Thursday, July 14, 2011

How To Make Hummus - Easy, Inexpensive & Tasty!

When money is tight, I hate to compromise my healthy lifestyle to save on groceries.  Over the years, I have learned the quality and quantity of certain things are better homemade.  Hummus is one of those.  While I will purchase store-bought hummus sometimes, often the price point is higher than I would pay and sometimes it contains preservatives I don't like.  So, I harkened back to my days working in a French bakery and dug out a recipe I learned there to make hummus, and which I have modified to make my own.  I have distilled down the basic recipe for hummus here, and will talk a bit about making gourmet hummus (adding mix-ins and flavors), as well, for fun.

When you make hummus for the first time, don't be intimidated.  It's super simple.  You just need a food processor or a blender, a rubber (silicon) spatula, and your ingredients.  For my part I don't mind 'cheating' with canned, organic garbanzo beans (chick peas) as long as they have no added preservatives.  My family size is small, so I just use one can and that makes enough.  If I have people over, I might make more than that.   Now, there are some real purists out there who like to use dried and soak and cook them before they make hummus.  I can't fault them for that - I have done that in the past. It shows dedication and a concern for the quality of what goes into your food.  However, when I am trying to be time-efficient as well, I find the good quality canned beans are just fine and the result is the same.

Hummus is a great, nutritious sandwich filler and snackfood.  Often, I will make hummus to have with salad, or in a pita for a quick cold supper on hot Florida summer nights.  And one of my favorite sandwiches is a pita or flatbread with hummus inside, and sliced cucumbers, sprouts, tomatoes and lettuce. (I also have one variation of this sandwich that incorporates cooked, diced zucchini, sauteed onions and eggplant for a different twist)!  Hummus is made from garbanzo beans, or chick peas, and they are high in B vitamins (folate), zinc and protein.  They are low in fat and high in fiber, and like lentils they are rather inexpensive to buy if you're on a budget or watching your health.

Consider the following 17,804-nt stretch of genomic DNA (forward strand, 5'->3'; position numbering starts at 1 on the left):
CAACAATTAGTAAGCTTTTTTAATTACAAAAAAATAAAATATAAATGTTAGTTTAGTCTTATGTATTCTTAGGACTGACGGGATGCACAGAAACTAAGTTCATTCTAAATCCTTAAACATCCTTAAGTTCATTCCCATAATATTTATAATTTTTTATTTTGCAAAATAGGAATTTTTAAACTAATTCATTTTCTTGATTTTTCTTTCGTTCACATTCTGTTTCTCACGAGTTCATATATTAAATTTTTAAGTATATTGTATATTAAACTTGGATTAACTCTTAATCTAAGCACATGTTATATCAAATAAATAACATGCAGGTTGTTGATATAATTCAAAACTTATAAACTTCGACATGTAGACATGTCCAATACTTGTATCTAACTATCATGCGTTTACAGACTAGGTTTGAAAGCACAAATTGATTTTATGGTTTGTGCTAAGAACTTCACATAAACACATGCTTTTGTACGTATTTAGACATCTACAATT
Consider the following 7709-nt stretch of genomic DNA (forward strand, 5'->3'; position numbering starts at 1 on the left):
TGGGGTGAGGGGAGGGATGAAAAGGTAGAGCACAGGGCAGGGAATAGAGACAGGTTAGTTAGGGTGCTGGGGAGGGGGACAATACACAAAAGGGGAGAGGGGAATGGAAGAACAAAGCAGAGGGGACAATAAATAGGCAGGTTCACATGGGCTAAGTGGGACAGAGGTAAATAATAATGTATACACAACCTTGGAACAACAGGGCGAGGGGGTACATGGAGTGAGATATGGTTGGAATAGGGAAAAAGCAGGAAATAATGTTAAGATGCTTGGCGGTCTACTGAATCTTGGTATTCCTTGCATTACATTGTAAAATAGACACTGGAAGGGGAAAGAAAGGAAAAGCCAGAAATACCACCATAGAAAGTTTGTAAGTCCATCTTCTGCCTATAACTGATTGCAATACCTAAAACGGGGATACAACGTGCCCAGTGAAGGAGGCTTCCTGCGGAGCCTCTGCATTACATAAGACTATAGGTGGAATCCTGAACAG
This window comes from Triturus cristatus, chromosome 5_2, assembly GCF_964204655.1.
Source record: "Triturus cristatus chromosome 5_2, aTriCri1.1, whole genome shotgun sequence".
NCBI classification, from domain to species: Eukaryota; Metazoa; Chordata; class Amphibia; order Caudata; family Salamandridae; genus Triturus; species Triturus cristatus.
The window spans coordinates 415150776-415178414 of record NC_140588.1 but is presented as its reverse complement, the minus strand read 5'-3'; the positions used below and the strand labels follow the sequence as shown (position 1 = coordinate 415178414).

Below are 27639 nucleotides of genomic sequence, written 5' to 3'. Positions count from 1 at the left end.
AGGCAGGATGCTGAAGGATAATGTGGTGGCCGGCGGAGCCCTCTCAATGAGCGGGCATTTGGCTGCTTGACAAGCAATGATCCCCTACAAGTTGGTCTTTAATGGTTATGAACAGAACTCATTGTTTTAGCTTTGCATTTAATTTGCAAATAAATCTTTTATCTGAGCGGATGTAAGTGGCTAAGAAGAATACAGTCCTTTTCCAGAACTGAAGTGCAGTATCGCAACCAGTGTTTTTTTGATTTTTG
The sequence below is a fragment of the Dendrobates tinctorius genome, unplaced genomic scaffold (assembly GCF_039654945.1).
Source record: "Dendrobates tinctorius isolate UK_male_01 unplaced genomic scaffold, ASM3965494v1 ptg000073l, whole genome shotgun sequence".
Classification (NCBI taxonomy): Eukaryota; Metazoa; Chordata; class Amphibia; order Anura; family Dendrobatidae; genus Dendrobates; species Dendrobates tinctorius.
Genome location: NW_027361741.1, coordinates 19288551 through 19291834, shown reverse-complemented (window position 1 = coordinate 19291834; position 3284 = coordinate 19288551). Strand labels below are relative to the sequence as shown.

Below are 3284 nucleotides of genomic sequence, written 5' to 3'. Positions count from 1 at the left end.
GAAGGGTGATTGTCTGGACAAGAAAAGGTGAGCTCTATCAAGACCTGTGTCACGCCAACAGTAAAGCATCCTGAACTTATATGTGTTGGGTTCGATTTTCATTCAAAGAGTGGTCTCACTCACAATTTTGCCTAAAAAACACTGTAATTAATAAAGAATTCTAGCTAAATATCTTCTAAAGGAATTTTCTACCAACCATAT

I will also have hummus on crackers as a healthy snack.  I make hummus and spread it on a cracker and top it with fresh diced red or green pepper, or a slice of cucumber or carrot.  I will dip carrots, sliced cucumbers and squash into hummus.  And to make sure I don't get too bored with it, I will change the flavor of hummus from time to time.  Some mix-ins I have used are roasted red peppers minced, artichoke hearts minced, eggplant diced and cooked, spinach cooked and chopped, pine nuts, pecans, walnuts or almonds chopped.  I have added chopped seeds like sunflower or pumpkin (done in a coffee grinder), and I have added tobasco for spiciness (also cayenne or jalapeno peppers), paprika, oregano, basil and cracked black pepper for flavor.  One of the keys to successful flavoring is to slightly blend or process the mix-in and add that to the hummus first, then fold in the rest toward the end after all blending has been done.  This allows the flavors to mingle and keeps the hummus recipe from getting too lumpy.

So, there you go - a quick tutorial on how to make hummus, with a recipe for hummus (and a lot of different varieties), too!  Hope you enjoy!

2 comments:

Paul said...

Hummus rules! And it always tastes better when it's homemade in my experience!

xysea said...

I totally agree, plus I love to make hummus since it's so easy! :-)

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